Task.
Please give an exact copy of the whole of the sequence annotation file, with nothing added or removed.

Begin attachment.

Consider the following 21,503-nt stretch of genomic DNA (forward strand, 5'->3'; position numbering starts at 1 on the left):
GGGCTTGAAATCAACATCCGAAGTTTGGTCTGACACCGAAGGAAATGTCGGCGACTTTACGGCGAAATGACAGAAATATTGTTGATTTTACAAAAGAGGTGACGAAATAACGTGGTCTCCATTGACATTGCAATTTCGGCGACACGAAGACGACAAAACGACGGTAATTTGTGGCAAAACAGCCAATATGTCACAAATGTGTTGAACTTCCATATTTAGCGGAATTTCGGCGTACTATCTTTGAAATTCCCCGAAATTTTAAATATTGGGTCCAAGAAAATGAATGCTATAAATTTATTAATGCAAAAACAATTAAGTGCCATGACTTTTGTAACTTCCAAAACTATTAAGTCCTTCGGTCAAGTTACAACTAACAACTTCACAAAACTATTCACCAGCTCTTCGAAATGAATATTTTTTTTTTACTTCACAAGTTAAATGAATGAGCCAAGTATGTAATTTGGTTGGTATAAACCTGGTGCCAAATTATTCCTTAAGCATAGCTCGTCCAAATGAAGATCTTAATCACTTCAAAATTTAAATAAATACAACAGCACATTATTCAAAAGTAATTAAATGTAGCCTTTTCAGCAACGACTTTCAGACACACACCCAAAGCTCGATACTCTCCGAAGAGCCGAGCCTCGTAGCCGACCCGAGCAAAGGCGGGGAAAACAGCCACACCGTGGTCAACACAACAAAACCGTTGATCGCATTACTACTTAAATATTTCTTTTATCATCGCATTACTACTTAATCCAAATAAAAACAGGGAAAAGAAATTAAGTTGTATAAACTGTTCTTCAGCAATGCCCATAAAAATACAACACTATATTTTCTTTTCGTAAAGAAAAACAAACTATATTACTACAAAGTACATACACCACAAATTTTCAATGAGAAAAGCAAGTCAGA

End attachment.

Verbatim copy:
Consider the following 21,503-nt stretch of genomic DNA (forward strand, 5'->3'; position numbering starts at 1 on the left):
GGGCTTGAAATCAACATCCGAAGTTTGGTCTGACACCGAAGGAAATGTCGGCGACTTTACGGCGAAATGACAGAAATATTGTTGATTTTACAAAAGAGGTGACGAAATAACGTGGTCTCCATTGACATTGCAATTTCGGCGACACGAAGACGACAAAACGACGGTAATTTGTGGCAAAACAGCCAATATGTCACAAATGTGTTGAACTTCCATATTTAGCGGAATTTCGGCGTACTATCTTTGAAATTCCCCGAAATTTTAAATATTGGGTCCAAGAAAATGAATGCTATAAATTTATTAATGCAAAAACAATTAAGTGCCATGACTTTTGTAACTTCCAAAACTATTAAGTCCTTCGGTCAAGTTACAACTAACAACTTCACAAAACTATTCACCAGCTCTTCGAAATGAATATTTTTTTTTTACTTCACAAGTTAAATGAATGAGCCAAGTATGTAATTTGGTTGGTATAAACCTGGTGCCAAATTATTCCTTAAGCATAGCTCGTCCAAATGAAGATCTTAATCACTTCAAAATTTAAATAAATACAACAGCACATTATTCAAAAGTAATTAAATGTAGCCTTTTCAGCAACGACTTTCAGACACACACCCAAAGCTCGATACTCTCCGAAGAGCCGAGCCTCGTAGCCGACCCGAGCAAAGGCGGGGAAAACAGCCACACCGTGGTCAACACAACAAAACCGTTGATCGCATTACTACTTAAATATTTCTTTTATCATCGCATTACTACTTAATCCAAATAAAAACAGGGAAAAGAAATTAAGTTGTATAAACTGTTCTTCAGCAATGCCCATAAAAATACAACACTATATTTTCTTTTCGTAAAGAAAAACAAACTATATTACTACAAAGTACATACACCACAAATTTTCAATGAGAAAAGCAAGTCAGA